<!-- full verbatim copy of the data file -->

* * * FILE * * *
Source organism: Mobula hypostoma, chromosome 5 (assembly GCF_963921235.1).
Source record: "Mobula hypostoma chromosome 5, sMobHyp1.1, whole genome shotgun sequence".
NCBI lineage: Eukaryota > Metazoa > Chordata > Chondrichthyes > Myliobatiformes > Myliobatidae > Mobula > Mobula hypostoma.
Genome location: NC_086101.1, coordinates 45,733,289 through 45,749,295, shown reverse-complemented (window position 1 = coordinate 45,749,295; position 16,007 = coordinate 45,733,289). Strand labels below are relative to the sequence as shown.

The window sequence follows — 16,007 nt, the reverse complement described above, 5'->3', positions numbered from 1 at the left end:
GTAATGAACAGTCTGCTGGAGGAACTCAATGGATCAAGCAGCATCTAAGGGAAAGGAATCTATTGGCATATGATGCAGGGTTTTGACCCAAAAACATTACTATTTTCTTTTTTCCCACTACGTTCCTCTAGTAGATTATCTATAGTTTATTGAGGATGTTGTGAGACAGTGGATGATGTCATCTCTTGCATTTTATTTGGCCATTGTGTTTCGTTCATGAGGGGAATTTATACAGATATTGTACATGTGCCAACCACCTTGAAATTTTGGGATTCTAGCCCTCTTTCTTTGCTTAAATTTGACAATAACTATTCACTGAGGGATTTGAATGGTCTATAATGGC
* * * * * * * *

Source organism: Mobula hypostoma, chromosome 5 (assembly GCF_963921235.1).
Source record: "Mobula hypostoma chromosome 5, sMobHyp1.1, whole genome shotgun sequence".
NCBI lineage: Eukaryota > Metazoa > Chordata > Chondrichthyes > Myliobatiformes > Myliobatidae > Mobula > Mobula hypostoma.
Genome location: NC_086101.1, coordinates 45,733,289 through 45,749,295, shown reverse-complemented (window position 1 = coordinate 45,749,295; position 16,007 = coordinate 45,733,289). Strand labels below are relative to the sequence as shown.

The window sequence follows — 16,007 nt, the reverse complement described above, 5'->3', positions numbered from 1 at the left end:
GTAATGAACAGTCTGCTGGAGGAACTCAATGGATCAAGCAGCATCTAAGGGAAAGGAATCTATTGGCATATGATGCAGGGTTTTGACCCAAAAACATTACTATTTTCTTTTTTCCCACTACGTTCCTCTAGTAGATTATCTATAGTTTATTGAGGATGTTGTGAGACAGTGGATGATGTCATCTCTTGCATTTTATTTGGCCATTGTGTTTCGTTCATGAGGGGAATTTATACAGATATTGTACATGTGCCAACCACCTTGAAATTTTGGGATTCTAGCCCTCTTTCTTTGCTTAAATTTGACAATAACTATTCACTGAGGGATTTGAATGGTCTATAATGGC